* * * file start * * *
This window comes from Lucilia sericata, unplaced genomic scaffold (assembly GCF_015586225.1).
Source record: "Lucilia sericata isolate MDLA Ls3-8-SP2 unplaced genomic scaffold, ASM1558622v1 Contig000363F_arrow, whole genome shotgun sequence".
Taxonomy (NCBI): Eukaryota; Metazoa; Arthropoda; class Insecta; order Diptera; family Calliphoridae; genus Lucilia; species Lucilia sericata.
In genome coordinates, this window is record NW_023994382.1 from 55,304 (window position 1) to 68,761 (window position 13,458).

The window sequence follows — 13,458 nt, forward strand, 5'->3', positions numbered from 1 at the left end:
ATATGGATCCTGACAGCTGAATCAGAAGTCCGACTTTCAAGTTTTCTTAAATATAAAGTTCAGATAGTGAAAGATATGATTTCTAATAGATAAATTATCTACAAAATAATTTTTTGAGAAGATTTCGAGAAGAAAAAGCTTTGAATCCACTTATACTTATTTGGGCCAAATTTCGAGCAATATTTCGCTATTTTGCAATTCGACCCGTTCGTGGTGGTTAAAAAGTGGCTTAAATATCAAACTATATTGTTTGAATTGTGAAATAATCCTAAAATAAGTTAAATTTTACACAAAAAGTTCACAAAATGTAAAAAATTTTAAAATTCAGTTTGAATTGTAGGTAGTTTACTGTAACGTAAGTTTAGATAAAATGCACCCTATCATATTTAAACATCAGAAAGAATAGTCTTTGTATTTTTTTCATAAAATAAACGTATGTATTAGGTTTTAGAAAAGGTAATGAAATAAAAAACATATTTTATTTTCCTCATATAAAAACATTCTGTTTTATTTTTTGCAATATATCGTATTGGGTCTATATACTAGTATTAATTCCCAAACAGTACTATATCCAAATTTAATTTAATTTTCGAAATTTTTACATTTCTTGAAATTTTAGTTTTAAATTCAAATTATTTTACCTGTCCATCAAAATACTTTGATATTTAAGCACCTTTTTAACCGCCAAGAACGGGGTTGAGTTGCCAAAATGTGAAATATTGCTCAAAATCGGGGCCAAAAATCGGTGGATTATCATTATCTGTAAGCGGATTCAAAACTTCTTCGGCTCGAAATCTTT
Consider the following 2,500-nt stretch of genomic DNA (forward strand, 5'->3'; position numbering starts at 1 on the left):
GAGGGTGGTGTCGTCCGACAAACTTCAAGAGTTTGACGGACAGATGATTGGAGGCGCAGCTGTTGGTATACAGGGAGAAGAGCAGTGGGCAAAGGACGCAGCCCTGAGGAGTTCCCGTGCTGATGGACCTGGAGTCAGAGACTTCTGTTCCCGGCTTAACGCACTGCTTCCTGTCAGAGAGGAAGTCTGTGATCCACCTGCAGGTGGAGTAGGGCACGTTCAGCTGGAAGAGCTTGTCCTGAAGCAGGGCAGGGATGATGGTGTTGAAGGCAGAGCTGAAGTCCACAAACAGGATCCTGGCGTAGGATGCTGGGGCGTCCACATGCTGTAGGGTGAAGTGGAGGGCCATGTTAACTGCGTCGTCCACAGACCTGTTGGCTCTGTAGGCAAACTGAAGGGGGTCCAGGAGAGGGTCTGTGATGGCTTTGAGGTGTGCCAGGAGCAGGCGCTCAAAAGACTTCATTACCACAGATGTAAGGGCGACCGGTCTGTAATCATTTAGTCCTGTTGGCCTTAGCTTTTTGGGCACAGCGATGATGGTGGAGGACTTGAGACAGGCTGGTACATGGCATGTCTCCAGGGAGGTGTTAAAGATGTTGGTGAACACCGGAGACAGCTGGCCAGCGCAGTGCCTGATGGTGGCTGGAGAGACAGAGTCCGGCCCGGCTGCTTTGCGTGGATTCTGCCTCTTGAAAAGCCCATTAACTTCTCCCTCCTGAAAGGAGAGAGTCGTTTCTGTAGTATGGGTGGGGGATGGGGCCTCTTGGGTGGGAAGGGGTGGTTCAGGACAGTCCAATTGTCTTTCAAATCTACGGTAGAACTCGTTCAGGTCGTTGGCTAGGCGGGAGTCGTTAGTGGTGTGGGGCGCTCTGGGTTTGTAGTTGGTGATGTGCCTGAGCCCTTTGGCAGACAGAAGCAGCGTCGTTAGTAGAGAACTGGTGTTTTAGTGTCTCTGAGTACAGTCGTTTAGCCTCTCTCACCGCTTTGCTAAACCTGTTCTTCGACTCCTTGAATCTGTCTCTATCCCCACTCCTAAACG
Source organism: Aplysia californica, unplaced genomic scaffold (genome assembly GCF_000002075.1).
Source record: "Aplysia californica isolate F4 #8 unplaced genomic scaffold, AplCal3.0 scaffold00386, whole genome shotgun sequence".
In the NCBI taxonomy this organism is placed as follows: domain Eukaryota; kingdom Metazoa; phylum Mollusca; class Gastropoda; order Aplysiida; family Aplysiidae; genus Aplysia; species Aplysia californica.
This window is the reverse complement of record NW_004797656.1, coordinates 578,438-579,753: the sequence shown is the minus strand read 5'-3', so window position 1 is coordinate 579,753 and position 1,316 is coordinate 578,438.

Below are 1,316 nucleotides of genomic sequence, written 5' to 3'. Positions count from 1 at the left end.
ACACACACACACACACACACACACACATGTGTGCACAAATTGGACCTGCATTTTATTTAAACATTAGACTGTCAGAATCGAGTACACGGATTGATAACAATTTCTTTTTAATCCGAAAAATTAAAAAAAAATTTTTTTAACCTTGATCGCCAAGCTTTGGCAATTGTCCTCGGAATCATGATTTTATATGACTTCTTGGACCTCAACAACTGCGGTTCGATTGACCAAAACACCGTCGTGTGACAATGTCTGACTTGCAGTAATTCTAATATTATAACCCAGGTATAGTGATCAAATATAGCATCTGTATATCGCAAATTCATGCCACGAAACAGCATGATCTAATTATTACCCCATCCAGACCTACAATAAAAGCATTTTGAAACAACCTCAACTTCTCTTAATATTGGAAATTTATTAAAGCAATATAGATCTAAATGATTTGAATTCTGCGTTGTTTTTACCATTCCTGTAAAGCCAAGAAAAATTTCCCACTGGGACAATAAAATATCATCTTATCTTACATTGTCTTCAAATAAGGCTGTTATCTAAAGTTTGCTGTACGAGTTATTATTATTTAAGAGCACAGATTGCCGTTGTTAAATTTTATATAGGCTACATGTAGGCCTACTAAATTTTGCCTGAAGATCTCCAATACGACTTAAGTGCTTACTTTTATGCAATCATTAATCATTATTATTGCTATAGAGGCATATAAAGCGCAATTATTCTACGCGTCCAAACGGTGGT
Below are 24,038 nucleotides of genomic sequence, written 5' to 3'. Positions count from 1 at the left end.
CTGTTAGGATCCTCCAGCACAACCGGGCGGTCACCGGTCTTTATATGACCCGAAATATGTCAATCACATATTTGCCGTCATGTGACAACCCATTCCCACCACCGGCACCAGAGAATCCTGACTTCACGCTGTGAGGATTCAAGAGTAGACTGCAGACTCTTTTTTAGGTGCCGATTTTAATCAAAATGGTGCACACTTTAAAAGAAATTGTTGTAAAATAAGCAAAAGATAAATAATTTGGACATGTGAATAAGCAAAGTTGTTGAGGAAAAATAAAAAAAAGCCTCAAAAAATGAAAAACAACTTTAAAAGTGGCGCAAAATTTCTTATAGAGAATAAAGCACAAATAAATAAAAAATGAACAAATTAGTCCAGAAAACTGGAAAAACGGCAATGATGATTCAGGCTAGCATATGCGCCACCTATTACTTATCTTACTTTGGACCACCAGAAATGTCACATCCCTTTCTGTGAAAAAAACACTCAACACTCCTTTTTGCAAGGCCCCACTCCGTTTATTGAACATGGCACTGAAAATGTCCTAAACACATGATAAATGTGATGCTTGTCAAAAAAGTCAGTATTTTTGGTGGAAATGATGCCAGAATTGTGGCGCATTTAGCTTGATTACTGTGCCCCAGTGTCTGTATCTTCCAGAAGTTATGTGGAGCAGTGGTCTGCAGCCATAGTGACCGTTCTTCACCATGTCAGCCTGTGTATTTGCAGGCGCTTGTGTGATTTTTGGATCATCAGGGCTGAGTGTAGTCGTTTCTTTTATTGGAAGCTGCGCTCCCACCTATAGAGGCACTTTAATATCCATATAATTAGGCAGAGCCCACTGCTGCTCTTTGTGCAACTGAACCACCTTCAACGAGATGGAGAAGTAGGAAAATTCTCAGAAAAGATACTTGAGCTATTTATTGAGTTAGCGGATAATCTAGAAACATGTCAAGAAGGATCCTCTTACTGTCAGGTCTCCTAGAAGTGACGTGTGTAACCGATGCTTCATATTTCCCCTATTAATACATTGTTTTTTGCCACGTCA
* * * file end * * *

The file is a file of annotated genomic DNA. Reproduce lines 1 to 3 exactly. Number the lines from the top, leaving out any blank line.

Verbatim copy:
This window comes from Lucilia sericata, unplaced genomic scaffold (assembly GCF_015586225.1).
Source record: "Lucilia sericata isolate MDLA Ls3-8-SP2 unplaced genomic scaffold, ASM1558622v1 Contig000363F_arrow, whole genome shotgun sequence".
Taxonomy (NCBI): Eukaryota; Metazoa; Arthropoda; class Insecta; order Diptera; family Calliphoridae; genus Lucilia; species Lucilia sericata.